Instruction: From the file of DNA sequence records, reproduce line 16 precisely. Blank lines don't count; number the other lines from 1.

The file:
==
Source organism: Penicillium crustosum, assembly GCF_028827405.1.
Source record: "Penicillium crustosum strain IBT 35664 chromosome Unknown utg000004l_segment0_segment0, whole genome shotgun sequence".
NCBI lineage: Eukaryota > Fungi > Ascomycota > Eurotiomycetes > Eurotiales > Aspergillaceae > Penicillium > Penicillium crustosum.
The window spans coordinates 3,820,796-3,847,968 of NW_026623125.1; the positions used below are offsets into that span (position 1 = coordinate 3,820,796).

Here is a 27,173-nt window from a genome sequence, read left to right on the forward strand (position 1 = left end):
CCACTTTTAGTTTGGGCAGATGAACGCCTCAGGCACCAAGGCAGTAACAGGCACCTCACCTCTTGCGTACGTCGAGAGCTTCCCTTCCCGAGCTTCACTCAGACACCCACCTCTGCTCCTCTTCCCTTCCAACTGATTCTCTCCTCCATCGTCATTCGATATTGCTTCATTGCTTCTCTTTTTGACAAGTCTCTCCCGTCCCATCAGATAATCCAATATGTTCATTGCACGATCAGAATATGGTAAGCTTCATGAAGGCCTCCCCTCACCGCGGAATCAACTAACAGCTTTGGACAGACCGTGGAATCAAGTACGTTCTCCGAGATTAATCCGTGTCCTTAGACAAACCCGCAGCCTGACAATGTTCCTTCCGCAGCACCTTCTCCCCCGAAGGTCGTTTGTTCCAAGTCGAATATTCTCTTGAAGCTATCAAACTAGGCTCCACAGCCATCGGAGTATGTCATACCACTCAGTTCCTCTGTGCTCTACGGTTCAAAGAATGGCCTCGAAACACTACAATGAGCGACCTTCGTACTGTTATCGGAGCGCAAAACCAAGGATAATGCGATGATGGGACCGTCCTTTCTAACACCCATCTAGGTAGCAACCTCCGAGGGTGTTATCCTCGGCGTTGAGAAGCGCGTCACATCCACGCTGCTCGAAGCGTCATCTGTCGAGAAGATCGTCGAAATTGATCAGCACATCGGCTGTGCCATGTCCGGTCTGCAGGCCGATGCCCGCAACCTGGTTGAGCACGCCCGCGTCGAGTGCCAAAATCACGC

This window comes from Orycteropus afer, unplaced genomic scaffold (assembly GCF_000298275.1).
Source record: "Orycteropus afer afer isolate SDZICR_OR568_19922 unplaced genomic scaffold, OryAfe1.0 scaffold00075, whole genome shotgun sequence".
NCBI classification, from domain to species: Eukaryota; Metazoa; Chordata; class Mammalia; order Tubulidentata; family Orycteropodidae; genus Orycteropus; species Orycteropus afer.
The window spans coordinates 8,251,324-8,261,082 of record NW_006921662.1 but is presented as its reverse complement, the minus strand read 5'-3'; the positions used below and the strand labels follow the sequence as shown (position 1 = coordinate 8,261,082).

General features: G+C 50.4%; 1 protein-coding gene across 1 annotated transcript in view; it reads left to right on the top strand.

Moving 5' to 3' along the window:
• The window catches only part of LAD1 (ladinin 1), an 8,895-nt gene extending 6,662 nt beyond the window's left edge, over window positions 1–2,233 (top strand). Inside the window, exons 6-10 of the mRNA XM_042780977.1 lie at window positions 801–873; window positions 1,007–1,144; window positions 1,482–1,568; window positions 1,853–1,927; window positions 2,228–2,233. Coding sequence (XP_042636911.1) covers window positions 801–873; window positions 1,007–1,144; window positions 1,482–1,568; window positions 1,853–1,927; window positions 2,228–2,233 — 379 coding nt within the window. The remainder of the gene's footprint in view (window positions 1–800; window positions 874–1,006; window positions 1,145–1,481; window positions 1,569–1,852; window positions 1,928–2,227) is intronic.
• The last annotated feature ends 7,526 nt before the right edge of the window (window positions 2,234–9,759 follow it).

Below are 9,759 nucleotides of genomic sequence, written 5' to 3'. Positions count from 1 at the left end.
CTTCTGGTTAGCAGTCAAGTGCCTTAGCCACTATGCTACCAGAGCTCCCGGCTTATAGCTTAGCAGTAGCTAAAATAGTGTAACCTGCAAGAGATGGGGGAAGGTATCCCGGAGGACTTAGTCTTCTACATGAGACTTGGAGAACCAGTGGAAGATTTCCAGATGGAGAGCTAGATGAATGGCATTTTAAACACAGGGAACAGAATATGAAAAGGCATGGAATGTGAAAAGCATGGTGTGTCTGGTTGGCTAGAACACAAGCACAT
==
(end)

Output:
CTTCTGGTTAGCAGTCAAGTGCCTTAGCCACTATGCTACCAGAGCTCCCGGCTTATAGCTTAGCAGTAGCTAAAATAGTGTAACCTGCAAGAGATGGGGGAAGGTATCCCGGAGGACTTAGTCTTCTACATGAGACTTGGAGAACCAGTGGAAGATTTCCAGATGGAGAGCTAGATGAATGGCATTTTAAACACAGGGAACAGAATATGAAAAGGCATGGAATGTGAAAAGCATGGTGTGTCTGGTTGGCTAGAACACAAGCACAT